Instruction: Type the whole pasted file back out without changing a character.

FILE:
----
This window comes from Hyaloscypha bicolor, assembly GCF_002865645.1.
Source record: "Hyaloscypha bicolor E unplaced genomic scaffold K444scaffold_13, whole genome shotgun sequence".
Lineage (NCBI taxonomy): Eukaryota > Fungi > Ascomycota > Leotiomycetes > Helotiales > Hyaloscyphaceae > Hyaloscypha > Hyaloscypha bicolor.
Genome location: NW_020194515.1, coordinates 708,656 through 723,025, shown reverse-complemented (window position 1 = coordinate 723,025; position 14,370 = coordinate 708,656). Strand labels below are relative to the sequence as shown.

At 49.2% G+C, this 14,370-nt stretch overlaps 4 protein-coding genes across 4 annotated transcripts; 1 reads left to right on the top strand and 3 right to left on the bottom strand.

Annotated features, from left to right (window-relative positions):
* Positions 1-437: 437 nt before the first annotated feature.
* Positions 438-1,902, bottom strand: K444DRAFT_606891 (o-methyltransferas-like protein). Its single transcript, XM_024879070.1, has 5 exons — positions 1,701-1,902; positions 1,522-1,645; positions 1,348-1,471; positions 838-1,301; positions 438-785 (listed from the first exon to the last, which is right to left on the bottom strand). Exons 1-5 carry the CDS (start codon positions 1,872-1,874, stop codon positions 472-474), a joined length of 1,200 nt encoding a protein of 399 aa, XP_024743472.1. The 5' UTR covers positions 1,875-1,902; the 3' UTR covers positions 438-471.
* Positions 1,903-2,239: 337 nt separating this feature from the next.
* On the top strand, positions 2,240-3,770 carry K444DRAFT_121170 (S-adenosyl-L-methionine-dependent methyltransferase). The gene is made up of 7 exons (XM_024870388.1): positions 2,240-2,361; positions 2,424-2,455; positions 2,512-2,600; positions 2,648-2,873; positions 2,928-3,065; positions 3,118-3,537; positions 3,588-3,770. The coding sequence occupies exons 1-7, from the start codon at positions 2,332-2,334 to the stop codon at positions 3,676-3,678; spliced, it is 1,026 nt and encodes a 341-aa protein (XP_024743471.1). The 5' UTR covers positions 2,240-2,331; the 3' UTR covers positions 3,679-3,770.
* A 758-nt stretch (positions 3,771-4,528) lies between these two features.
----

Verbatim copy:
This window comes from Hyaloscypha bicolor, assembly GCF_002865645.1.
Source record: "Hyaloscypha bicolor E unplaced genomic scaffold K444scaffold_13, whole genome shotgun sequence".
Lineage (NCBI taxonomy): Eukaryota > Fungi > Ascomycota > Leotiomycetes > Helotiales > Hyaloscyphaceae > Hyaloscypha > Hyaloscypha bicolor.
Genome location: NW_020194515.1, coordinates 708,656 through 723,025, shown reverse-complemented (window position 1 = coordinate 723,025; position 14,370 = coordinate 708,656). Strand labels below are relative to the sequence as shown.

At 49.2% G+C, this 14,370-nt stretch overlaps 4 protein-coding genes across 4 annotated transcripts; 1 reads left to right on the top strand and 3 right to left on the bottom strand.

Annotated features, from left to right (window-relative positions):
* Positions 1-437: 437 nt before the first annotated feature.
* Positions 438-1,902, bottom strand: K444DRAFT_606891 (o-methyltransferas-like protein). Its single transcript, XM_024879070.1, has 5 exons — positions 1,701-1,902; positions 1,522-1,645; positions 1,348-1,471; positions 838-1,301; positions 438-785 (listed from the first exon to the last, which is right to left on the bottom strand). Exons 1-5 carry the CDS (start codon positions 1,872-1,874, stop codon positions 472-474), a joined length of 1,200 nt encoding a protein of 399 aa, XP_024743472.1. The 5' UTR covers positions 1,875-1,902; the 3' UTR covers positions 438-471.
* Positions 1,903-2,239: 337 nt separating this feature from the next.
* On the top strand, positions 2,240-3,770 carry K444DRAFT_121170 (S-adenosyl-L-methionine-dependent methyltransferase). The gene is made up of 7 exons (XM_024870388.1): positions 2,240-2,361; positions 2,424-2,455; positions 2,512-2,600; positions 2,648-2,873; positions 2,928-3,065; positions 3,118-3,537; positions 3,588-3,770. The coding sequence occupies exons 1-7, from the start codon at positions 2,332-2,334 to the stop codon at positions 3,676-3,678; spliced, it is 1,026 nt and encodes a 341-aa protein (XP_024743471.1). The 5' UTR covers positions 2,240-2,331; the 3' UTR covers positions 3,679-3,770.
* A 758-nt stretch (positions 3,771-4,528) lies between these two features.